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CHS grad Bates achieving softball success at highest level
Bates Jan 15 2020
Nicole “Sis” Bates has starred on the University of Washington softball team for the past three seasons. The All-American shortstop will wrap up her college career with the Huskies this spring.

Sis Bates’ fan base has grown exponentially since she stepped foot on campus at the University of Washington in 2016.

A standout softball player with the Huskies, the Ceres High School grad has more than 69,000 followers on Instagram.

Bates has gained more than 40,000 followers since May when the Huskies made their third straight appearance in the NCAA Division-I Women’s College World Series.

“She could tell when she had a good game because she’d get a bunch of new followers on social media,” said John Bates, Sis’ father. 

It’s easy to root for a player like Bates, an All-American shortstop.

She’s garnered national media attention for her bubbly personality, competitiveness and talent.

“Softball has always been my happy place so it is pretty easy to have a good time and smile when you are having so much fun with people you love,” Sis Bates said.

“I wish there was a meter you could measure competitiveness,” John Bates said. “She’d be off the charts. Winning means everything to her. She’d rather win instead of going 4-for-4. A bunch of their girls are wired that way.”

Former coaches Donnie Donaldson and Mike Baisdon are not surprised to see Bates excel at such a high level.

Donaldson and Baisdon coached Bates for two seasons at Ceres High.

Baisdon was also Bates’ travel ball coach with the Tri-County Smash and NorCal Firecrackers for a combined five years.

“Sis was special from the get-go,” Baisdon said. “She’s worked so hard her whole life. She’s super competitive. Defensively, there’s nobody better than Sis in the country. Her ability to process things in micro seconds is not normal. It’s a beautiful thing to watch.”

“If I was the best pitcher in the country, I’d want to play one year with Sis Bates,” Donaldson said. “For a kid to make just two errors all year at that level, it’s unreal. The kid is unbelievable. She doesn’t like to lose. She’s competitive in everything. She smiles more than anyone I’ve ever seen on a softball field. She’s having as much fun now as she did when she was 10. She absolutely loves the game.”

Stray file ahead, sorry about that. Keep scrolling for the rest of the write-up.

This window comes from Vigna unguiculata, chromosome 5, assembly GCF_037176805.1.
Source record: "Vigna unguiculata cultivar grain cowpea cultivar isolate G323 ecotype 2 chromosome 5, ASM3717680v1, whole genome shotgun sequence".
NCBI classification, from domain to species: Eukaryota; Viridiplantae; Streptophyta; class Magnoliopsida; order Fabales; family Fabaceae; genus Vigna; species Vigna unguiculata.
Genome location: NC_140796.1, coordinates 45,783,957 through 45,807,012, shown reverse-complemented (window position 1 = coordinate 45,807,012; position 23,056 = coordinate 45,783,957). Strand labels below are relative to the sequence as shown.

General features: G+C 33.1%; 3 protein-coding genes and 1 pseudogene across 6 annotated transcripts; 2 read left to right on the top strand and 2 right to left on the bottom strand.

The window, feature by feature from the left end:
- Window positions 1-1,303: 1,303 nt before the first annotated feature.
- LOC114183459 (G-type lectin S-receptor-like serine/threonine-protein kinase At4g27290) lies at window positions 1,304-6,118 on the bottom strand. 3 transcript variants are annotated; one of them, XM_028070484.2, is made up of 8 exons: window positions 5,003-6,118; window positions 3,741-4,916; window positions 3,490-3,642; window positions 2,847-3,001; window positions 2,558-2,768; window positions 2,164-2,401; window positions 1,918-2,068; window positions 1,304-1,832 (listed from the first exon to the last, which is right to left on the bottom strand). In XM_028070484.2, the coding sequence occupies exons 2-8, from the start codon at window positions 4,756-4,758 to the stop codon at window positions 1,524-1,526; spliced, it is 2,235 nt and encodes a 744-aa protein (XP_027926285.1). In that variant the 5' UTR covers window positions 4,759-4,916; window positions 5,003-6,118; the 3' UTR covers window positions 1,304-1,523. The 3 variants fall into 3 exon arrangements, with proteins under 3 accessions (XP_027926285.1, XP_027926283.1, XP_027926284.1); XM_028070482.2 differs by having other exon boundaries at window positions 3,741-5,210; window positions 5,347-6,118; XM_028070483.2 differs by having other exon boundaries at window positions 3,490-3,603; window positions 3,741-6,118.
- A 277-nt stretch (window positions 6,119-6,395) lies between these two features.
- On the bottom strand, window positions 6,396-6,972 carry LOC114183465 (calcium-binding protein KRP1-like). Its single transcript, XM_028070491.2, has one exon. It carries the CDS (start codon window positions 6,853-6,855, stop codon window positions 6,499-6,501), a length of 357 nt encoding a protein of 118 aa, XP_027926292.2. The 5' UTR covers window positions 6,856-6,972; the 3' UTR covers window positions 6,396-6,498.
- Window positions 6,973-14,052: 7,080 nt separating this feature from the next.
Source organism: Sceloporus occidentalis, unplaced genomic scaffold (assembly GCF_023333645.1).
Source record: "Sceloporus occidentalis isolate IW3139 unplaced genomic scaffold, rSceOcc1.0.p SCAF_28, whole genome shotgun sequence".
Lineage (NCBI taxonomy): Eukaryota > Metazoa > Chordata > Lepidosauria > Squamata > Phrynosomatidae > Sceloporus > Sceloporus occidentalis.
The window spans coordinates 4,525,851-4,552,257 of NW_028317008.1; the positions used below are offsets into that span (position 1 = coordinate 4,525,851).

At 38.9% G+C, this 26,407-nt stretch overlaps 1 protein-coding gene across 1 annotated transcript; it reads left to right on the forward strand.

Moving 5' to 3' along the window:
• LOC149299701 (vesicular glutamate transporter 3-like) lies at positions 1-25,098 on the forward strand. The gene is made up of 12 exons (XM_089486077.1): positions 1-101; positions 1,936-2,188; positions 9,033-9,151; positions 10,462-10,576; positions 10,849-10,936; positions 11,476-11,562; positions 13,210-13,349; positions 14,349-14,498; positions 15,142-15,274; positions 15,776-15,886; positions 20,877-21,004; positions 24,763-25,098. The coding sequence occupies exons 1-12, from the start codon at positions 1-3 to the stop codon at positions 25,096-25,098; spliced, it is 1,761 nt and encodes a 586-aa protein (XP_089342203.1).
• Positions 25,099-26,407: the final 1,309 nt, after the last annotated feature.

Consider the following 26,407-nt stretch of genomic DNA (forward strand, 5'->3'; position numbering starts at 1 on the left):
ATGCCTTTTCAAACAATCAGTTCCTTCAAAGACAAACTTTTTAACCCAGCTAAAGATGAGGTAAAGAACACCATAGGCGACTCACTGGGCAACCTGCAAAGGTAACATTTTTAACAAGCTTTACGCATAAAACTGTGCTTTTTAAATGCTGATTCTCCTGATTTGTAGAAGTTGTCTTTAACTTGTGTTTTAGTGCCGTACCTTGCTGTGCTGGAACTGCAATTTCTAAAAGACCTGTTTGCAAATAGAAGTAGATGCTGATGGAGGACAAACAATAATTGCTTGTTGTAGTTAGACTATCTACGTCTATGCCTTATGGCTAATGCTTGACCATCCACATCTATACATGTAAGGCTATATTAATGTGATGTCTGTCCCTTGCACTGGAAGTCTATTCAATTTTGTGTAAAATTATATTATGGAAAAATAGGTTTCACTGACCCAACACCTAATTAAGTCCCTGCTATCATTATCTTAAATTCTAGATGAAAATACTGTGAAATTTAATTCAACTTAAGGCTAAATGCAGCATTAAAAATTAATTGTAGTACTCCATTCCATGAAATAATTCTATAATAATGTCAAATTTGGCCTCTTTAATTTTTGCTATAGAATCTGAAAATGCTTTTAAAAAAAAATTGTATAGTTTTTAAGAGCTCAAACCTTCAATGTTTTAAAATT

During Media Day at the 2019 NCAA Division-I Women’s College World Series, Bates was interviewed by ESPN reporter Holly Rowe.

Rowe posted the question-and-answer segment on her Twitter.

She gave Bates a nickname, “Sistomatic,” for her defensive prowess.

Bates also had a University of Washington sports fan name their Husky dog after her.  The Twitter post was shared by @kelsss206 on May 27.

“I am just so thankful that this sport has provided me with these opportunities,” she said.

Bates batted .387 from the plate this past spring with three triples, 11 doubles, 77 hits, 30 RBIs and 60 runs, 10 stolen bases in 61 games. 

She was named Pac-12 Defensive Player of the Year for the second straight season.

She earned Pac-12 All-Academic honorable-mention accolades for the second consecutive year.

She was also voted a National Fastpitch Coaches Association First-Team All-American for the second year in a row.

Bates had a .988 fielding percentage. She committed just two errors.

Washington posted a 52-9 overall record, advanced to the semifinals of the WCWS and tied for first in the Pac-12 standings (20-4).

Bates attended the 2020 U.S. Women’s National Team Olympic Selection Trials this past October in Oklahoma City.

In December, Bates was nominated by the Seattle Sports Commission for the MTRWestern Female Sports Star of the Year honor for the second year in a row.